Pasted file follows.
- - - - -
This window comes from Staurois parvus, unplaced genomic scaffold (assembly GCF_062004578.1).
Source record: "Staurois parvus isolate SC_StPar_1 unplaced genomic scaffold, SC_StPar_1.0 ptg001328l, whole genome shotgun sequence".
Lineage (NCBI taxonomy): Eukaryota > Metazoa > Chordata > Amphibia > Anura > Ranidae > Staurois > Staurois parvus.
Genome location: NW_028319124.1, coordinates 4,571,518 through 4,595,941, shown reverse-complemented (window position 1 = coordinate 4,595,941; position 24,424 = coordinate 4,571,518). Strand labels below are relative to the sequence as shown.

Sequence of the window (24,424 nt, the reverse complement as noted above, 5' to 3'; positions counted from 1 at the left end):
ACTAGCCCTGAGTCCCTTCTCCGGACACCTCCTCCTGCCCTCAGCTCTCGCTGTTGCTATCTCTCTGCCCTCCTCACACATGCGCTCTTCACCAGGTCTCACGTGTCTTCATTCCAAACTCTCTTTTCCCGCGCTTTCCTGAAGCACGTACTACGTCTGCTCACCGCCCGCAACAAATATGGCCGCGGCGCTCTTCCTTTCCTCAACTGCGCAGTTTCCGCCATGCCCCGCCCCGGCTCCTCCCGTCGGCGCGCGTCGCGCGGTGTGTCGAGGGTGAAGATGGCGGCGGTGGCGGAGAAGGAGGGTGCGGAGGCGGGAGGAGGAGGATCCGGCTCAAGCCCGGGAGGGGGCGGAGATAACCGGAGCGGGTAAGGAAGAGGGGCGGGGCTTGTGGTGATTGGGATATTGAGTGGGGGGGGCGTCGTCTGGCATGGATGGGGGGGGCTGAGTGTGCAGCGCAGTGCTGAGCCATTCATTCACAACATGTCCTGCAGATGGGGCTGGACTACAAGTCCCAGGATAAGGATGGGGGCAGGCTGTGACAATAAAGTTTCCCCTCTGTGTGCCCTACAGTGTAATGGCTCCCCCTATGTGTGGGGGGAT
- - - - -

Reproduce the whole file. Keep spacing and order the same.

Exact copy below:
This window comes from Staurois parvus, unplaced genomic scaffold (assembly GCF_062004578.1).
Source record: "Staurois parvus isolate SC_StPar_1 unplaced genomic scaffold, SC_StPar_1.0 ptg001328l, whole genome shotgun sequence".
Lineage (NCBI taxonomy): Eukaryota > Metazoa > Chordata > Amphibia > Anura > Ranidae > Staurois > Staurois parvus.
Genome location: NW_028319124.1, coordinates 4,571,518 through 4,595,941, shown reverse-complemented (window position 1 = coordinate 4,595,941; position 24,424 = coordinate 4,571,518). Strand labels below are relative to the sequence as shown.

Sequence of the window (24,424 nt, the reverse complement as noted above, 5' to 3'; positions counted from 1 at the left end):
ACTAGCCCTGAGTCCCTTCTCCGGACACCTCCTCCTGCCCTCAGCTCTCGCTGTTGCTATCTCTCTGCCCTCCTCACACATGCGCTCTTCACCAGGTCTCACGTGTCTTCATTCCAAACTCTCTTTTCCCGCGCTTTCCTGAAGCACGTACTACGTCTGCTCACCGCCCGCAACAAATATGGCCGCGGCGCTCTTCCTTTCCTCAACTGCGCAGTTTCCGCCATGCCCCGCCCCGGCTCCTCCCGTCGGCGCGCGTCGCGCGGTGTGTCGAGGGTGAAGATGGCGGCGGTGGCGGAGAAGGAGGGTGCGGAGGCGGGAGGAGGAGGATCCGGCTCAAGCCCGGGAGGGGGCGGAGATAACCGGAGCGGGTAAGGAAGAGGGGCGGGGCTTGTGGTGATTGGGATATTGAGTGGGGGGGGCGTCGTCTGGCATGGATGGGGGGGGCTGAGTGTGCAGCGCAGTGCTGAGCCATTCATTCACAACATGTCCTGCAGATGGGGCTGGACTACAAGTCCCAGGATAAGGATGGGGGCAGGCTGTGACAATAAAGTTTCCCCTCTGTGTGCCCTACAGTGTAATGGCTCCCCCTATGTGTGGGGGGAT